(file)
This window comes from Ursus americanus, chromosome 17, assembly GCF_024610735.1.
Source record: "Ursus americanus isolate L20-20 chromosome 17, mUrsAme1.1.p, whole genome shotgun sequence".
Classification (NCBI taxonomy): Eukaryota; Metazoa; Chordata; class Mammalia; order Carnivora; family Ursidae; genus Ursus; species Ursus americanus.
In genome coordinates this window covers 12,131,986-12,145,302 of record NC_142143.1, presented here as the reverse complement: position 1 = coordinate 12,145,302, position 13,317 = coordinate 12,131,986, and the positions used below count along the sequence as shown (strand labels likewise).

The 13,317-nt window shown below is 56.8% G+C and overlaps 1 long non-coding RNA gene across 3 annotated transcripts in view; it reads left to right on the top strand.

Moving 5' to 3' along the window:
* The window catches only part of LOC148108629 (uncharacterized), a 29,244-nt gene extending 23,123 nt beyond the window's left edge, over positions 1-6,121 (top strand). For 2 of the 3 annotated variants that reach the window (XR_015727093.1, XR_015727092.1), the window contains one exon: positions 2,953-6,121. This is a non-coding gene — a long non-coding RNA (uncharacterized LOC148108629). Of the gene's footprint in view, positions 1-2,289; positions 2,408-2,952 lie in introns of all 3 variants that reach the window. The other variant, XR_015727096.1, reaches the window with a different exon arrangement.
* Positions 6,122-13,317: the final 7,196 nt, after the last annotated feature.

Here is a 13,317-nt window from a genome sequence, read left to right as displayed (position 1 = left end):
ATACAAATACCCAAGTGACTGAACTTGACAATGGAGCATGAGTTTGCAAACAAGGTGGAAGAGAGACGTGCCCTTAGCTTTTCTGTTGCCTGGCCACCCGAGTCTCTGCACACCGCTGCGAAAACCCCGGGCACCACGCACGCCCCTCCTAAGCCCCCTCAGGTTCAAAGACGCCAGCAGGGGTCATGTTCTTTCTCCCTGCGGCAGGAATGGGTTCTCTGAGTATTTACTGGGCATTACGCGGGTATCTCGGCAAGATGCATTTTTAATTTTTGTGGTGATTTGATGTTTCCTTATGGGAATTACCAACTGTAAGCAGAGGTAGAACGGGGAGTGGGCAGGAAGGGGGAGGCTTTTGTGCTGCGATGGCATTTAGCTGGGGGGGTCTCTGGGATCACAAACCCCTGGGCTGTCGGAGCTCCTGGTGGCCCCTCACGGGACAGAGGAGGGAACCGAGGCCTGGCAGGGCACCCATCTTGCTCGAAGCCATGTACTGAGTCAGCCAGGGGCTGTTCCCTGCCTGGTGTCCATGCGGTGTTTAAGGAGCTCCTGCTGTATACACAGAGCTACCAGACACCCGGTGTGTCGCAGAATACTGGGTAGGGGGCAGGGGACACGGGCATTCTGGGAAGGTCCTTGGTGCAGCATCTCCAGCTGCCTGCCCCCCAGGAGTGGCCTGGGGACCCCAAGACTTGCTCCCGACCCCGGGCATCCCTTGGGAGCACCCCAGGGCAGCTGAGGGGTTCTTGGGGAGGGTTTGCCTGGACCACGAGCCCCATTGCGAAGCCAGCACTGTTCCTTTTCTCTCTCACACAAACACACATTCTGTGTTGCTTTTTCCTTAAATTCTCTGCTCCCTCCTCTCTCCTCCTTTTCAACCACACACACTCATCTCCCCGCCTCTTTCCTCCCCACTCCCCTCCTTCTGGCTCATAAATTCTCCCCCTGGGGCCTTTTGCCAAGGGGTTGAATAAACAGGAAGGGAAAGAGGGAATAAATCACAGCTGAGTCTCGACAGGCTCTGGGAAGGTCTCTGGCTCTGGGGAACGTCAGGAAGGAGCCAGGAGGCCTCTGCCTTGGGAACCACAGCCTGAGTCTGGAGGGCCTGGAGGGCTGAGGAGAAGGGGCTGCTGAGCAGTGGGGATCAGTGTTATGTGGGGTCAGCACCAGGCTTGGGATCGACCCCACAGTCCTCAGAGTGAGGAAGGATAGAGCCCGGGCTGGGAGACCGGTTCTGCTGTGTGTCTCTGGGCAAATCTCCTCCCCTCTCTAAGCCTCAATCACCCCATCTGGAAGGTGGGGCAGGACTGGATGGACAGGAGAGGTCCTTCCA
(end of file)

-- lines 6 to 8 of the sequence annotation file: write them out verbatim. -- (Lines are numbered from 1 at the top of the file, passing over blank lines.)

Moving 5' to 3' along the window:
* The window catches only part of LOC148108629 (uncharacterized), a 29,244-nt gene extending 23,123 nt beyond the window's left edge, over positions 1-6,121 (top strand). For 2 of the 3 annotated variants that reach the window (XR_015727093.1, XR_015727092.1), the window contains one exon: positions 2,953-6,121. This is a non-coding gene — a long non-coding RNA (uncharacterized LOC148108629). Of the gene's footprint in view, positions 1-2,289; positions 2,408-2,952 lie in introns of all 3 variants that reach the window. The other variant, XR_015727096.1, reaches the window with a different exon arrangement.
* Positions 6,122-13,317: the final 7,196 nt, after the last annotated feature.